DPH Statement on Novel Coronavirus Activities from Director Dr. Karyl Rattay, MD, MS

With recent cases of 2019 novel coronavirus (2019-nCoV) reported in several countries including the U.S., health officials across the nation are increasing monitoring efforts to identify potential cases. The Division of Public Health (DPH) has posted information on its website https://dhss.delaware.gov/dhss/dph and is issuing this statement to provide details about activities related to the outbreak.

While the available information suggests a low immediate health risk for the general public, we consider any new infectious disease a serious concern and are working with health care providers such as yourselves to promptly identify and evaluate any suspected cases. It is important to recognize that the current investigation and response are dynamic, and new information about the disease may impact the approach to this disease.  DPH will keep you updated as the situation evolves.

Currently the risk to the general public is considered low. At this time, there are a small number of individual cases in the U.S.  Risk is based on exposure. As you know we are in the heart of flu and respiratory disease season, and with over two thousand cases statewide, most of the population is at greater risk of contracting seasonal influenza than coronavirus. Those individuals with recent travel to any area of China, or contact with someone who has recent travel and is ill, have an increased risk for becoming ill. DPH is not recommending exclusion from work/school of asymptomatic persons arriving from China.

Delaware has a strong disease surveillance system in place that includes partnerships with hospital and clinic systems as well as local health care providers such as you. We continue to ask providers to alert us if a person with recent travel to any area of China, becomes sick with respiratory symptoms. If this is the case, we ask that you contact the DPH Office of Infectious Disease Epidemiology at 1-888-295-5156.  When cases are reported, laboratory samples are collected and submitted to the Centers for Disease Control and Prevention (CDC) for confirmatory testing. This testing can take several days.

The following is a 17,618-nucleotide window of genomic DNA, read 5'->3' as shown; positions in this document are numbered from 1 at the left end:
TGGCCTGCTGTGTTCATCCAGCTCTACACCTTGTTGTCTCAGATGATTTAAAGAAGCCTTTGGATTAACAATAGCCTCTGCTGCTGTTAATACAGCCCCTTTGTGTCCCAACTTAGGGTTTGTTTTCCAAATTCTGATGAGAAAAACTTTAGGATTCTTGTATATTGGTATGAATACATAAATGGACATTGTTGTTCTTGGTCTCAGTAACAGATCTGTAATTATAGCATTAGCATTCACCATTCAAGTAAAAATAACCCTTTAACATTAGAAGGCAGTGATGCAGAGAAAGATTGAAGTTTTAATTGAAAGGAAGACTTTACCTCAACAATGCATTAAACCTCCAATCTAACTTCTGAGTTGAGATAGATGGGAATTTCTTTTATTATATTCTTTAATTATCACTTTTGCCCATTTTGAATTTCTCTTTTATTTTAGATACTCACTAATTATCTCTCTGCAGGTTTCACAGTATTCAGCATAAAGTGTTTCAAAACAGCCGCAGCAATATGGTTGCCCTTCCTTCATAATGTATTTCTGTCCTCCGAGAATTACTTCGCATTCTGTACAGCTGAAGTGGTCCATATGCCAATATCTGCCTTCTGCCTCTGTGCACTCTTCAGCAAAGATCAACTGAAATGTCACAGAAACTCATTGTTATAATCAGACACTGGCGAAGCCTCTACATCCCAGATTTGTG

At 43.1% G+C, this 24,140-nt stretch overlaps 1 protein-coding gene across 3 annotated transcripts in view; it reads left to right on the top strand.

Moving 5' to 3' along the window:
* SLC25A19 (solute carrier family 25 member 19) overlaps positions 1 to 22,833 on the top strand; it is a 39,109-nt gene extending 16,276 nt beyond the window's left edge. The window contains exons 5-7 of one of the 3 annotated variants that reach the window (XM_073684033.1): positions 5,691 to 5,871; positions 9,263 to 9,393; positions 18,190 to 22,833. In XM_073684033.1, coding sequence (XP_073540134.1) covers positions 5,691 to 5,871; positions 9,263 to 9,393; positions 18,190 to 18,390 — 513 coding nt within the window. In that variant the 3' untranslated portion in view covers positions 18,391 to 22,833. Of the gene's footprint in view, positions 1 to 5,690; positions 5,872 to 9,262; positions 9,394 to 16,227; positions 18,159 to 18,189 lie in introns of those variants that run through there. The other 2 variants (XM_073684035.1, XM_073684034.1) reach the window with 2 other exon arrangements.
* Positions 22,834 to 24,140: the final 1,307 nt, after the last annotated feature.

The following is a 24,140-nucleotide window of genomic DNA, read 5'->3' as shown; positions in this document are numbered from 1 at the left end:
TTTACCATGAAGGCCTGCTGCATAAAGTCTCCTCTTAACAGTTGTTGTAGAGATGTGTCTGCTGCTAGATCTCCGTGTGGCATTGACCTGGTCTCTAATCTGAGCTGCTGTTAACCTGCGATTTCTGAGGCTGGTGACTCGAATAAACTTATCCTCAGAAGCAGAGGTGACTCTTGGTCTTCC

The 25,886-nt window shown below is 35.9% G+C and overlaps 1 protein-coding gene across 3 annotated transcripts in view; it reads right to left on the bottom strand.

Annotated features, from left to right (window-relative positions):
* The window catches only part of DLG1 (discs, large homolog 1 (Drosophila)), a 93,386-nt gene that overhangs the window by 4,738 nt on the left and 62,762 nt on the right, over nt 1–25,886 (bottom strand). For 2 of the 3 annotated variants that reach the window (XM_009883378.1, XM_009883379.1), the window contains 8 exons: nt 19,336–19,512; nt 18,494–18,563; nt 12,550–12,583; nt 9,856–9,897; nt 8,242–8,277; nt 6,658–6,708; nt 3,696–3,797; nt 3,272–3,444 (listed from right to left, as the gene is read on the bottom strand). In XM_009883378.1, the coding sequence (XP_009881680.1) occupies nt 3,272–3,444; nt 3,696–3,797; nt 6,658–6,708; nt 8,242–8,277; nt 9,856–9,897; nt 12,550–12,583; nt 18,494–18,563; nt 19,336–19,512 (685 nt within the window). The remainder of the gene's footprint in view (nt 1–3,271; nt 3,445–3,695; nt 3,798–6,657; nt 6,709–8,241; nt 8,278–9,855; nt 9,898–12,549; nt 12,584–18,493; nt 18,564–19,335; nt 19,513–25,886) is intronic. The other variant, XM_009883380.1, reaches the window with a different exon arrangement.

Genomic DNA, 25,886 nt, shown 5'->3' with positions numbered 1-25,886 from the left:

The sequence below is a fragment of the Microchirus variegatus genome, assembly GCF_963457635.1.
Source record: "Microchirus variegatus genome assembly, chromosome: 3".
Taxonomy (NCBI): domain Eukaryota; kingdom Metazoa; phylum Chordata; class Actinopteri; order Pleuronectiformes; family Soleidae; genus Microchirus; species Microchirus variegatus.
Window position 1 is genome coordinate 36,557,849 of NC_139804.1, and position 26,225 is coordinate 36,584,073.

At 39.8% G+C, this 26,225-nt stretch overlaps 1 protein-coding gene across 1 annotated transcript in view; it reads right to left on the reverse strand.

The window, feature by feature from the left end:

We have had a handful of calls from providers and have followed up.  If at any point testing confirms a case of novel Coronavirus in a Delaware resident, the available details and protective recommendations would be shared with both the affected parties and the public as quickly as possible.

Symptoms are most similar to lower respiratory infections with patients having fever, cough, and shortness of breath. CDC believes at this time that symptoms of 2019-nCoV may appear in as few as 2 days or as long as 14 after exposure. This is based on what has been seen previously as the incubation period of MERS viruses. There is no specific antiviral treatment recommended for 2019-nCoV infection. People infected with 2019-nCoV should receive supportive care to help relieve symptoms.

The public is being encouraged to call ahead to their health care provider if they are concerned about the possibility of having been infected with 2019-nCoV.  Patients arriving for evaluation should be asked to wear a surgical mask as soon as they are identified and be evaluated in a private room (three walls and a door) with the door closed, ideally an airborne infection isolation room if available. Patients being sent to another health care facility from their primary care provider, or urgent care center, should be masked to limit transmission of respiratory secretions. Health care personnel entering the room should use standard precautions, contact precautions, airborne precautions, and use eye protection (e.g., goggles or a face shield). See the CDC’s health care personnel checklist or hospital personnel checklist for more specific information. Immediately notify DPH at 1-888-295-5156.

Additionally, DPH has issued guidance to Emergency Medical Services responders regarding what to do if they are called to transport someone suspected to be infected with 2019-nCoV.  DPH is holding frequent internal calls to ensure a constant flow of communication, and we are developing materials such as flyers to help the public understand what this virus is, and what they can do to protect themselves. We ask that you post the attached flyers around your facilities to educate patients on the virus and prevention techniques.